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I need to recevory a database with more than 200 incremental backups (we do a lot of it a day).

I'm using ASA9, so I don't have -ad option.

I can't write bat/script since dbeng9 command line creates a new process and stops the first one, this way I'll try to process second log without first finishes.

Can you help me?

asked 21 Sep '11, 18:17

Zote's gravatar image

accept rate: 43%

Solved with a little bit of C#.

My program lists all log files, and starts a new dbeng9 for each, and wait until no more dbeng9 process exists. Torrow I'll cleanup my code, and publish it at bitbucket or github, this can be helpful for someone.

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answered 21 Sep '11, 23:12

Zote's gravatar image

accept rate: 43%

I would think that a PowerShell scriptlet would be an easier way to do that -- I know that I've used VBScript to achieve a similar effect when using CuteFTP to upload a 3-4GB file in 20MB chunks. Your comment about not being able write such a script was why I suggested the brute-force batch-file method.

(22 Sep '11, 01:21) William Clardy

From the help docs, it sounds like your best bet may be to translate the log files into a single SQL file, and then apply that directly to your database:

To recover from multiple transaction logs using the dbtran utility

  1. Run the Log Translation utility (dbtran) against the directory containing the transaction log files and output the resulting SQL statements into a .SQL file.
  2. Start the backup copy of your database.
  3. Apply the .SQL file generated by dbtran in step 1 to the backup copy of your database from Interactive SQL.


The following example uses the dbtran utility to apply the backup and current transaction logs to the backup copy of the database.

  1. Run the Log Translation utility against the c:\backup directory and output the SQL statements into a file called recoverylog.sql:

    dbtran -m "c:\backup" -n recoverylog.sql

  2. Start the backup copy of the database called backupasademo.db :

    dbeng9 backupasademo.db

  3. Apply the recoverylog.sql file to the database from Interactive SQL:

    dbisql "uid=dba;pwd=sql;eng=backupasademo" READ recoverylog.sql

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answered 21 Sep '11, 19:53

Calvin%20Allen's gravatar image

Calvin Allen
accept rate: 25%

edited 21 Sep '11, 19:55

Isn't an option. Apply translated logs are so much slow...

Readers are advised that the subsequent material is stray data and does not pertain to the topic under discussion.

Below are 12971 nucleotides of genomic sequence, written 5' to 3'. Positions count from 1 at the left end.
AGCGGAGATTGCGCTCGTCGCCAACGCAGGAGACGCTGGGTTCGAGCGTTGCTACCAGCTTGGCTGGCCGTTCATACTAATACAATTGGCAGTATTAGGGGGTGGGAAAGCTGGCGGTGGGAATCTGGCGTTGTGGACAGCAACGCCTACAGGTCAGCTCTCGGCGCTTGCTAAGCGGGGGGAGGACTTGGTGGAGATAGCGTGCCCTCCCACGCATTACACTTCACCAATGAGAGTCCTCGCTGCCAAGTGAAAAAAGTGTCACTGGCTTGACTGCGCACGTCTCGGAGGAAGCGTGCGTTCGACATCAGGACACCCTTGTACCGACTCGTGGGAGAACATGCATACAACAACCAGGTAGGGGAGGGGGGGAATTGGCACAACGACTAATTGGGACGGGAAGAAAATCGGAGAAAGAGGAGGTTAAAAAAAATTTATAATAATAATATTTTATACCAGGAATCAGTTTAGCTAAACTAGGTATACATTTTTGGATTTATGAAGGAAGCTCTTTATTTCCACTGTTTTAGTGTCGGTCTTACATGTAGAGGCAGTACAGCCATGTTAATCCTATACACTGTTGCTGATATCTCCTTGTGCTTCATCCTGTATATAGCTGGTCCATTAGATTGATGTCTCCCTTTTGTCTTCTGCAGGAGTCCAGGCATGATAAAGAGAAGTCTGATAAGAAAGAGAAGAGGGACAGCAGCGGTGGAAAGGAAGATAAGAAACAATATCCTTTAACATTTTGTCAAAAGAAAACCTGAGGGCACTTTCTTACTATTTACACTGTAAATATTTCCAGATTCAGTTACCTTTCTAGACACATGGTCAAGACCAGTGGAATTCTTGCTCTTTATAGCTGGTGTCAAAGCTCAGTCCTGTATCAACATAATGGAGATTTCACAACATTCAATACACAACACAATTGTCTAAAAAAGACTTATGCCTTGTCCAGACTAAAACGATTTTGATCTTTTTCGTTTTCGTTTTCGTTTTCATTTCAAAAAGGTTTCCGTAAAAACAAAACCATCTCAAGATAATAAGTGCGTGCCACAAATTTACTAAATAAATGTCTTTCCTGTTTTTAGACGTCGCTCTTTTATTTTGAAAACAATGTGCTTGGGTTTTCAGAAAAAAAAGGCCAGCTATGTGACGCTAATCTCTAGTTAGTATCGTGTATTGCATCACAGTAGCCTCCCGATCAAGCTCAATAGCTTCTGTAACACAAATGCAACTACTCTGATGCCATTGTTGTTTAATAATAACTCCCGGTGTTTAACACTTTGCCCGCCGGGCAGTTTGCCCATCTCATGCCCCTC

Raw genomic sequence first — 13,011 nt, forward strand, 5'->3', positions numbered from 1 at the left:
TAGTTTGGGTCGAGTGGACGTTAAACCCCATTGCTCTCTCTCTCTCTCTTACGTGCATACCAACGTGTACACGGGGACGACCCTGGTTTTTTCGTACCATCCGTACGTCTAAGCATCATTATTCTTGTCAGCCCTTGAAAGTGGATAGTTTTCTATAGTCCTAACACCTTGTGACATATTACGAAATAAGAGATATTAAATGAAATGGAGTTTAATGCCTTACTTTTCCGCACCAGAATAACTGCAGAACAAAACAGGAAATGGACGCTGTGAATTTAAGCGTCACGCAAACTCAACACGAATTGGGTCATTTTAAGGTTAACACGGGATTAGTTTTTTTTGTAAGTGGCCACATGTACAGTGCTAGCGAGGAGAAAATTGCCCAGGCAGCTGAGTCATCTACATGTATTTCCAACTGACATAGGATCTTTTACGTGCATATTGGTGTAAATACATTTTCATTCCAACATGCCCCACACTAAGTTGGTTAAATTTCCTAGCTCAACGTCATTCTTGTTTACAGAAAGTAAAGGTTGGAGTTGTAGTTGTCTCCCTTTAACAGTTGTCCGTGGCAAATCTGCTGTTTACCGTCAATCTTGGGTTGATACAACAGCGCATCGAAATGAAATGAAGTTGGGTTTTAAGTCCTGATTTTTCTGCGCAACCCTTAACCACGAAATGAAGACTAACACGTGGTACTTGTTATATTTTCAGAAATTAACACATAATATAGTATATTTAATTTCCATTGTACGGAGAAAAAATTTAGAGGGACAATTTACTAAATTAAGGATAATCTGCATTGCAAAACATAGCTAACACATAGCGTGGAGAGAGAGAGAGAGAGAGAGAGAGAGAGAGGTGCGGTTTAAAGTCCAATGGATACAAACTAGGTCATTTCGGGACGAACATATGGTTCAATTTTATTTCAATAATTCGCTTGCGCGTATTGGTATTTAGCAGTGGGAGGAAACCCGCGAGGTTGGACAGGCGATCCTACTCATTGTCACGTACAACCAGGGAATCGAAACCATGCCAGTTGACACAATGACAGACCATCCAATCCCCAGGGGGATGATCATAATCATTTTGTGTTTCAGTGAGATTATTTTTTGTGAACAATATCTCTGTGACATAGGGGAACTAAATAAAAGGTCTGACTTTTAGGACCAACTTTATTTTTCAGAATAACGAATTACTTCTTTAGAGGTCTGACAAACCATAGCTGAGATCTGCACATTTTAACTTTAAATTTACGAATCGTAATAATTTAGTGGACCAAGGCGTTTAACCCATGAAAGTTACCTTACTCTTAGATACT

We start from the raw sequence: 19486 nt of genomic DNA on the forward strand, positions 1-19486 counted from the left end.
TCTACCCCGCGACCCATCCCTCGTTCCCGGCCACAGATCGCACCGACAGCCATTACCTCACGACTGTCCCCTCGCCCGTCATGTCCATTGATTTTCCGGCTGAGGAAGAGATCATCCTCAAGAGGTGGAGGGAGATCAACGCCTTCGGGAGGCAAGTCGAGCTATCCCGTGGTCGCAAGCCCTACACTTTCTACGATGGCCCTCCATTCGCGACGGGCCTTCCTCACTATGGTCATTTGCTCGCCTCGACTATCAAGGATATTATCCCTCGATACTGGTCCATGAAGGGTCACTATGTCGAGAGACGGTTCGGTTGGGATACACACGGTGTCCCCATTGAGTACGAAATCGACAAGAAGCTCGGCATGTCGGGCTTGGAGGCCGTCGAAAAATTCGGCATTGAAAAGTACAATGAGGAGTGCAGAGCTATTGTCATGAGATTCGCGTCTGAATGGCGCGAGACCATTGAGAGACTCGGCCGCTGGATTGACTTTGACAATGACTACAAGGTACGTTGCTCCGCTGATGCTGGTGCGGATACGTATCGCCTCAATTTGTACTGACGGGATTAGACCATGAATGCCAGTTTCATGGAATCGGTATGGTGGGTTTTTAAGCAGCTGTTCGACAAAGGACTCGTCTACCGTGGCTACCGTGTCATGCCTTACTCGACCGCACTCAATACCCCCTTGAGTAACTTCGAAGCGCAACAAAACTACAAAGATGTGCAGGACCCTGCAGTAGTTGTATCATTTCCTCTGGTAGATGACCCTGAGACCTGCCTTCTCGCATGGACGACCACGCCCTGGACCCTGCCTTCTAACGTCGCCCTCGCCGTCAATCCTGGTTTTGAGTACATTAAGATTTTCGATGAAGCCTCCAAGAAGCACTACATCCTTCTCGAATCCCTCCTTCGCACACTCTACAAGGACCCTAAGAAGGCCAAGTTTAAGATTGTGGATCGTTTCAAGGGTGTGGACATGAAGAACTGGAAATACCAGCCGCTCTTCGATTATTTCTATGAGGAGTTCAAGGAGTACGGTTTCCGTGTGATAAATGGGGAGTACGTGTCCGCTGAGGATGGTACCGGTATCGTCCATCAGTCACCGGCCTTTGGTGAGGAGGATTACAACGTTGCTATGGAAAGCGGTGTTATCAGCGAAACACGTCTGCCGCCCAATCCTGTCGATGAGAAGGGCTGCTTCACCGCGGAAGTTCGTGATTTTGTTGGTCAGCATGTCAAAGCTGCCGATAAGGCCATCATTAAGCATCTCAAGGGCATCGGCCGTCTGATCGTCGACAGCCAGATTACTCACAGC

(21 Sep '11, 23:10) Zote

The quick and dirty way around dbeng9 starting in a separate process would be to use a batch file for all the dbeng9 -a commands, alternating the dbeng9 commands with pause commands.

That would be uncomfortably interactive, because you'll have to smack the [Enter] key after each log file has been processed, but it will get you back in business.

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answered 21 Sep '11, 20:05

William%20Clardy's gravatar image

William Clardy
accept rate: 0%

edited 21 Sep '11, 20:05

I made something like this using C#.

(21 Sep '11, 23:13) Zote

Out of my memory something like this can help.

for %b in ( *.log ) do start "Server" /wait dbeng9 database.db -a %b

The only problem here is that you have to watch carefully for spaces in your command line.

Not as sexy as C# but ... "It is tempting, if the only tool you have is a hammer, to treat everything as if it were a nail." by Abraham Maslow

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answered 22 Sep '11, 06:38

Thomas%20Duemesnil's gravatar image

Thomas Dueme...
accept rate: 16%


IMHO that would work only if the log files are read in the correct order. I'm not sure if one can always rely on a "natural" ordering.
For a test I've use a for loop to create a batch file which I could sort in an appopriate editor.
for %l in (*.*) do echo start "Server" /wait dbeng9 database.db -a %l >>ApplyLog.bat

(22 Sep '11, 08:04) Reimer Pods

Good Point.

 for /F %b in ( 'dir /b /O:N' ) do echo %b

Will step through the output of the directory command which is sorted by name.

There is always a Option you not already know before you need it.

(22 Sep '11, 08:42) Thomas Dueme...

You might appreciate this correlary to Maslow's thought:

(22 Sep '11, 15:44) William Clardy
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question asked: 21 Sep '11, 18:17

question was seen: 1,490 times

last updated: 22 Sep '11, 15:44